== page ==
Ecology is a science of defined boundaries.
Whether looking at a population
(collection of all individuals), a community
(collection of “all” species), or an ecosystem
(collection of “all” factors, biological, chemical, and
physical), just the definitions make it clear that
boundaries need to be set.
When looking into an ecosystem, how much
territory is included – where are the physical
many factors are looked at – as many as you can measure,
or just the ones that you believe are relevant to your
study? The same
considerations apply to which species get included in
the studied community.
Since it isn’t possible to include, or even to
know, them all, much will be excluded and parameters
must be set. In
many cases, there will be a loosely-established,
accepted definition of the various levels.
Physical / chemical factors
will include such things as temperature, available water
and nutrients, and usable energy.
Ecosystems have tolerance limits – ranges
of these factors within which the ecosystem can persist;
there are of course optimum levels for each
factor, which may or may not be known.
As systems interact with the global rise in
greenhouse gases, it has become critical to try to
determine how much those effects will perturb their
are “roles” played by species with an ecosystem. There
are often broadly described roles, such as ground-cover
plants, canopy-producing plants, browsers, climbers,
etc. Not every
niche is available in every ecosystem – niches may have
tolerance limits as well. Some ecosystems, especially
physically isolated ones, may have available niches with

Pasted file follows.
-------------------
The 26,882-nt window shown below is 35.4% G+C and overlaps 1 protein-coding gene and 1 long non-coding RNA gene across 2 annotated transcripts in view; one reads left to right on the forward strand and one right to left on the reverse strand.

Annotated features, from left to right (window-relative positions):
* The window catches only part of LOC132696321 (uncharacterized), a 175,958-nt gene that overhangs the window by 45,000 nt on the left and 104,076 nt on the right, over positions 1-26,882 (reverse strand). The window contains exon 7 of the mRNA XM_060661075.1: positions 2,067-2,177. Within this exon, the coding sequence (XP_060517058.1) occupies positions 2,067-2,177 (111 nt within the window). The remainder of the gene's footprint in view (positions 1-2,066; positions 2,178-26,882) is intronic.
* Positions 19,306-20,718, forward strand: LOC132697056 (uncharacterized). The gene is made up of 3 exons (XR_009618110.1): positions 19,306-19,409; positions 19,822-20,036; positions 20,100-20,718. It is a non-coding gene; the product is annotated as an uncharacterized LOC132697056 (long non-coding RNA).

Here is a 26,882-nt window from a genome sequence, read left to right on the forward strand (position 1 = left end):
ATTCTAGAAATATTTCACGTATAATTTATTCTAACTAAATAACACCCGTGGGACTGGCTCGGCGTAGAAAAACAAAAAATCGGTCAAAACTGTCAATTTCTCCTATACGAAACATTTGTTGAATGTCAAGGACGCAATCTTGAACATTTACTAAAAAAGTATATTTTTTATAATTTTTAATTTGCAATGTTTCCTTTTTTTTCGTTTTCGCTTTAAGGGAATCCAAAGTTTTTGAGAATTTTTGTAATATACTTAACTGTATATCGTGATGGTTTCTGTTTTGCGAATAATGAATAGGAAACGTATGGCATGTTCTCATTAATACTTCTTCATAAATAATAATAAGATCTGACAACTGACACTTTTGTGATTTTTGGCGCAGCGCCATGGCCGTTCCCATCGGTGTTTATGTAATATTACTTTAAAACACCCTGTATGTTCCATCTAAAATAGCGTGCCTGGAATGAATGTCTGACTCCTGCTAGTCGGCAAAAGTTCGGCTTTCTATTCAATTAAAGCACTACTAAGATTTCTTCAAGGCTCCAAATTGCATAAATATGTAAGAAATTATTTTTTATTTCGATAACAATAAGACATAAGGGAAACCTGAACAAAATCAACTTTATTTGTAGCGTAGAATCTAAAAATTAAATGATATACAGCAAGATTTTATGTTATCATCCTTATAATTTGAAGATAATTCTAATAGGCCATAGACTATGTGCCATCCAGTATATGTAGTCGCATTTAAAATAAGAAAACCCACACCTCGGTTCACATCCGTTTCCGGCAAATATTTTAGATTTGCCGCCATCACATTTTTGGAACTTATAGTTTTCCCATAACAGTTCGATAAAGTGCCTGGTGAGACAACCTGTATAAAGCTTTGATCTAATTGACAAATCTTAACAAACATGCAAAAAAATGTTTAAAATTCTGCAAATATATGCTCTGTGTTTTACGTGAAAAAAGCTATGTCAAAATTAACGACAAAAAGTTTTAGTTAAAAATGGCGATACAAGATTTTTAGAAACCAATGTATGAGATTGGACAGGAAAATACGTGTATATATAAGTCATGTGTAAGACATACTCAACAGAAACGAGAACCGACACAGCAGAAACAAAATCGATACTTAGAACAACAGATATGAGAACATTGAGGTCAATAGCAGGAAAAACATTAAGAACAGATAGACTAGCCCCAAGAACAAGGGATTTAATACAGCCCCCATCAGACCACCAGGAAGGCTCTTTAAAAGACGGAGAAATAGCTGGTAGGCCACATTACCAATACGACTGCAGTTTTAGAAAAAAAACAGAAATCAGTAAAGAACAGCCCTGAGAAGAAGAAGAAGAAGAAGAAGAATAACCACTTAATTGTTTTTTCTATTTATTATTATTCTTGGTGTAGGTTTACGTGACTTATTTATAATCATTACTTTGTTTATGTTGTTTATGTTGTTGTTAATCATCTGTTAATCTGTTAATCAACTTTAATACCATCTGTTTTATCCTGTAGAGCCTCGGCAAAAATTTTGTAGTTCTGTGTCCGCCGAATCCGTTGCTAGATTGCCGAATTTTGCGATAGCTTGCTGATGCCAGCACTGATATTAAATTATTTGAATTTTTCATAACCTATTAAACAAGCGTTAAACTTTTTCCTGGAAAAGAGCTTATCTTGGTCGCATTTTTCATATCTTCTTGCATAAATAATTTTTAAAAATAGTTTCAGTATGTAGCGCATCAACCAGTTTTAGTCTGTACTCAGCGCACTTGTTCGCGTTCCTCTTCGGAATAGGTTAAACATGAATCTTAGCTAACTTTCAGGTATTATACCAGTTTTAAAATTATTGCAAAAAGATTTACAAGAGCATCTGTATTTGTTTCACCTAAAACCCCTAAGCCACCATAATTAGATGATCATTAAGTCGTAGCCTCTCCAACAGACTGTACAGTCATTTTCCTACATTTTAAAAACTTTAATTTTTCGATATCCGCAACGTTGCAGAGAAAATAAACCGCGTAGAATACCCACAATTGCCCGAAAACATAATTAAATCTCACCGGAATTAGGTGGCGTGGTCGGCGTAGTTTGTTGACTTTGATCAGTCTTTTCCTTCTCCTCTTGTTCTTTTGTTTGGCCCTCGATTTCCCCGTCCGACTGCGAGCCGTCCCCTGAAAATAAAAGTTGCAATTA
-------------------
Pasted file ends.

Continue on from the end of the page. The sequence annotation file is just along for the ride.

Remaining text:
no occupying species. Ecospecies
is a term applied to different species filling the same
niche (again, with defined parameters) in different
niches are defined as relationships, such as
predator and prey, parasite and host.
a strong reliance between two species, which may benefit
both, mutualism, or just one, commensalism.
are an attempt to track the flow, usually of energy,
through an ecosystem.
At the base of the web is primary production
from the synthesizers, usually those that convert
frequencies of light to chemical bond energy, through
photosynthesis, but in some rare ecosystems such as
ocean-floor hydrothermal vents, where
chemosynthesis essentially uses heat to help form
Of course, the available energy is not all converted –
in fact, the efficiency of the production level is
pretty low. In an
ecosystem, net primary production, where the
energy usage of the producers themselves is
factored out as not part of the web, is a common
first level is the trickiest – for a long time, the need
for producers in every known food web stymied the
production of theories about the beginnings of Life.
This was known as the plant problem, since
only photosynthetic producers were known.
The discovery of primordial soup (“food”
established from organic space dust components) and
chemosynthesis helped toward working out the first
Consumers depend upon the base – from there up,
energy shifts from chemical bond to chemical bond.
At every conversion, however, some if the energy
is lost as random particle motion – heat,
basically, according with the Second Law of
Thermodynamics, also known as the Law of Entropy.
This means that less and less energy is
available with every step “up” in the levels. The
“leftover” chemical bonds in dead things and
incompletely-processed wastes are used by the
decomposers, providing the raw materials for the
producers to rebuild with.